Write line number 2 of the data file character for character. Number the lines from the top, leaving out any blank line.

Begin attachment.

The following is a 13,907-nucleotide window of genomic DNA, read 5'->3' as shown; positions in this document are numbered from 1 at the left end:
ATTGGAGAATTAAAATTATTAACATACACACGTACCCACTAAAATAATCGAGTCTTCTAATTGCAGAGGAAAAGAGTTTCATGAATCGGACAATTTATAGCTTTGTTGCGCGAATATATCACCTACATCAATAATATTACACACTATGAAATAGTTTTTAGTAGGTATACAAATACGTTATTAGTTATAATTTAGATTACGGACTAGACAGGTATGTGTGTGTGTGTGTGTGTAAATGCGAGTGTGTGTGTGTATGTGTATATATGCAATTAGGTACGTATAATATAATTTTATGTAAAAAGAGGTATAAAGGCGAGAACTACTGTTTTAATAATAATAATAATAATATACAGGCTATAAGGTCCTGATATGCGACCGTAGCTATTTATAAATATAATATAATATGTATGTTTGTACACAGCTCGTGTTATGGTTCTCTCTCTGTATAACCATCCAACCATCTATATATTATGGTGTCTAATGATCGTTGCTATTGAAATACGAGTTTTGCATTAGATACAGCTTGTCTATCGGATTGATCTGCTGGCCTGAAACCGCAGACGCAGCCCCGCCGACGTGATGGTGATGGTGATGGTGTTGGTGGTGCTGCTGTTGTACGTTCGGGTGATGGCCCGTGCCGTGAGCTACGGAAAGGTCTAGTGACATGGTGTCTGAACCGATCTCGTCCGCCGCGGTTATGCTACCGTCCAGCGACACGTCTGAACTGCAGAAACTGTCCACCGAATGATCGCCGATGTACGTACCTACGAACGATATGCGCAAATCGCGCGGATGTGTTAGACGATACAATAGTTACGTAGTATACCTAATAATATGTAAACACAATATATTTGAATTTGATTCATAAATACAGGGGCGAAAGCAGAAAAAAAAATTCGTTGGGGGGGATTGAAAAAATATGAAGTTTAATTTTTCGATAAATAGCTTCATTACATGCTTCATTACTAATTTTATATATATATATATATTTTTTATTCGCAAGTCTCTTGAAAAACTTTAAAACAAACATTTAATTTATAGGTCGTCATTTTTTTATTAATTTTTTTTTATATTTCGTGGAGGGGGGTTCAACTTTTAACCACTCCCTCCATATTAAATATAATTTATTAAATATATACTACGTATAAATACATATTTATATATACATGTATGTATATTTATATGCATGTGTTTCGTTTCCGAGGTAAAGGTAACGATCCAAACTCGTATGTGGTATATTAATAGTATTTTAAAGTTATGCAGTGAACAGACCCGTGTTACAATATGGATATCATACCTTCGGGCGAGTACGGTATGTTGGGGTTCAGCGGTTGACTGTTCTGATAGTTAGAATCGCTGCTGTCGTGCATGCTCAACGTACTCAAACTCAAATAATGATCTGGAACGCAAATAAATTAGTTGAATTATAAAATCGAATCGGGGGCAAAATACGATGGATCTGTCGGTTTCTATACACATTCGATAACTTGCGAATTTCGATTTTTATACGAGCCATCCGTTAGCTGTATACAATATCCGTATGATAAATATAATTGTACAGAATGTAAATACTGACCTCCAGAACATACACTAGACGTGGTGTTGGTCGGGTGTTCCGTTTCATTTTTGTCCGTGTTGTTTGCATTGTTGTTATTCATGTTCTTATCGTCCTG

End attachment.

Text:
ATTGGAGAATTAAAATTATTAACATACACACGTACCCACTAAAATAATCGAGTCTTCTAATTGCAGAGGAAAAGAGTTTCATGAATCGGACAATTTATAGCTTTGTTGCGCGAATATATCACCTACATCAATAATATTACACACTATGAAATAGTTTTTAGTAGGTATACAAATACGTTATTAGTTATAATTTAGATTACGGACTAGACAGGTATGTGTGTGTGTGTGTGTGTAAATGCGAGTGTGTGTGTGTATGTGTATATATGCAATTAGGTACGTATAATATAATTTTATGTAAAAAGAGGTATAAAGGCGAGAACTACTGTTTTAATAATAATAATAATAATATACAGGCTATAAGGTCCTGATATGCGACCGTAGCTATTTATAAATATAATATAATATGTATGTTTGTACACAGCTCGTGTTATGGTTCTCTCTCTGTATAACCATCCAACCATCTATATATTATGGTGTCTAATGATCGTTGCTATTGAAATACGAGTTTTGCATTAGATACAGCTTGTCTATCGGATTGATCTGCTGGCCTGAAACCGCAGACGCAGCCCCGCCGACGTGATGGTGATGGTGATGGTGTTGGTGGTGCTGCTGTTGTACGTTCGGGTGATGGCCCGTGCCGTGAGCTACGGAAAGGTCTAGTGACATGGTGTCTGAACCGATCTCGTCCGCCGCGGTTATGCTACCGTCCAGCGACACGTCTGAACTGCAGAAACTGTCCACCGAATGATCGCCGATGTACGTACCTACGAACGATATGCGCAAATCGCGCGGATGTGTTAGACGATACAATAGTTACGTAGTATACCTAATAATATGTAAACACAATATATTTGAATTTGATTCATAAATACAGGGGCGAAAGCAGAAAAAAAAATTCGTTGGGGGGGATTGAAAAAATATGAAGTTTAATTTTTCGATAAATAGCTTCATTACATGCTTCATTACTAATTTTATATATATATATATATTTTTTATTCGCAAGTCTCTTGAAAAACTTTAAAACAAACATTTAATTTATAGGTCGTCATTTTTTTATTAATTTTTTTTTATATTTCGTGGAGGGGGGTTCAACTTTTAACCACTCCCTCCATATTAAATATAATTTATTAAATATATACTACGTATAAATACATATTTATATATACATGTATGTATATTTATATGCATGTGTTTCGTTTCCGAGGTAAAGGTAACGATCCAAACTCGTATGTGGTATATTAATAGTATTTTAAAGTTATGCAGTGAACAGACCCGTGTTACAATATGGATATCATACCTTCGGGCGAGTACGGTATGTTGGGGTTCAGCGGTTGACTGTTCTGATAGTTAGAATCGCTGCTGTCGTGCATGCTCAACGTACTCAAACTCAAATAATGATCTGGAACGCAAATAAATTAGTTGAATTATAAAATCGAATCGGGGGCAAAATACGATGGATCTGTCGGTTTCTATACACATTCGATAACTTGCGAATTTCGATTTTTATACGAGCCATCCGTTAGCTGTATACAATATCCGTATGATAAATATAATTGTACAGAATGTAAATACTGACCTCCAGAACATACACTAGACGTGGTGTTGGTCGGGTGTTCCGTTTCATTTTTGTCCGTGTTGTTTGCATTGTTGTTATTCATGTTCTTATCGTCCTG